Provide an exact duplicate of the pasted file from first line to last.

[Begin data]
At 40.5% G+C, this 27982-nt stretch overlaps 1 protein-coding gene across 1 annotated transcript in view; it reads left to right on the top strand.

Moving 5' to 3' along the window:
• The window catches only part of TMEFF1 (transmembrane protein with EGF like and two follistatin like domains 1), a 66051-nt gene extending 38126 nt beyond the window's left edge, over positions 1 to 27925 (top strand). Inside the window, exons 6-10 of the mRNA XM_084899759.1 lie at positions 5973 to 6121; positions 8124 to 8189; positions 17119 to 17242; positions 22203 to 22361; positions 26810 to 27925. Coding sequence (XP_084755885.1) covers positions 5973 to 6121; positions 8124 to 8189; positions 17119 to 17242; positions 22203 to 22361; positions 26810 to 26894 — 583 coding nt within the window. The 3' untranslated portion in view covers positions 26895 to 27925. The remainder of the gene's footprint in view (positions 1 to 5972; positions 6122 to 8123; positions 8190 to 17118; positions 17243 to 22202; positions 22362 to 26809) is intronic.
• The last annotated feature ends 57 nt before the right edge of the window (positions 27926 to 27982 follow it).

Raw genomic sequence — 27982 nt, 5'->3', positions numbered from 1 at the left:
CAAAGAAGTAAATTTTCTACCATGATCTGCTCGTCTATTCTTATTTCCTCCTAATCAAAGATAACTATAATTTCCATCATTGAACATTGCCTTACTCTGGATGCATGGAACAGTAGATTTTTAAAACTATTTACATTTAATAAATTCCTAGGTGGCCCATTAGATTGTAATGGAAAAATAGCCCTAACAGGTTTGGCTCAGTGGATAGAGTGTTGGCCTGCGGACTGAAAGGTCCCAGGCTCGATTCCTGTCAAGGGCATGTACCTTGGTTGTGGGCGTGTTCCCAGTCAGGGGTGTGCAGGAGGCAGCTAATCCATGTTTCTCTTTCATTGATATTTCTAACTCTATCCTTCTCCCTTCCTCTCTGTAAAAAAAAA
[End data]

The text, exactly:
At 40.5% G+C, this 27982-nt stretch overlaps 1 protein-coding gene across 1 annotated transcript in view; it reads left to right on the top strand.

Moving 5' to 3' along the window:
• The window catches only part of TMEFF1 (transmembrane protein with EGF like and two follistatin like domains 1), a 66051-nt gene extending 38126 nt beyond the window's left edge, over positions 1 to 27925 (top strand). Inside the window, exons 6-10 of the mRNA XM_084899759.1 lie at positions 5973 to 6121; positions 8124 to 8189; positions 17119 to 17242; positions 22203 to 22361; positions 26810 to 27925. Coding sequence (XP_084755885.1) covers positions 5973 to 6121; positions 8124 to 8189; positions 17119 to 17242; positions 22203 to 22361; positions 26810 to 26894 — 583 coding nt within the window. The 3' untranslated portion in view covers positions 26895 to 27925. The remainder of the gene's footprint in view (positions 1 to 5972; positions 6122 to 8123; positions 8190 to 17118; positions 17243 to 22202; positions 22362 to 26809) is intronic.
• The last annotated feature ends 57 nt before the right edge of the window (positions 27926 to 27982 follow it).

Raw genomic sequence — 27982 nt, 5'->3', positions numbered from 1 at the left:
CAAAGAAGTAAATTTTCTACCATGATCTGCTCGTCTATTCTTATTTCCTCCTAATCAAAGATAACTATAATTTCCATCATTGAACATTGCCTTACTCTGGATGCATGGAACAGTAGATTTTTAAAACTATTTACATTTAATAAATTCCTAGGTGGCCCATTAGATTGTAATGGAAAAATAGCCCTAACAGGTTTGGCTCAGTGGATAGAGTGTTGGCCTGCGGACTGAAAGGTCCCAGGCTCGATTCCTGTCAAGGGCATGTACCTTGGTTGTGGGCGTGTTCCCAGTCAGGGGTGTGCAGGAGGCAGCTAATCCATGTTTCTCTTTCATTGATATTTCTAACTCTATCCTTCTCCCTTCCTCTCTGTAAAAAAAAA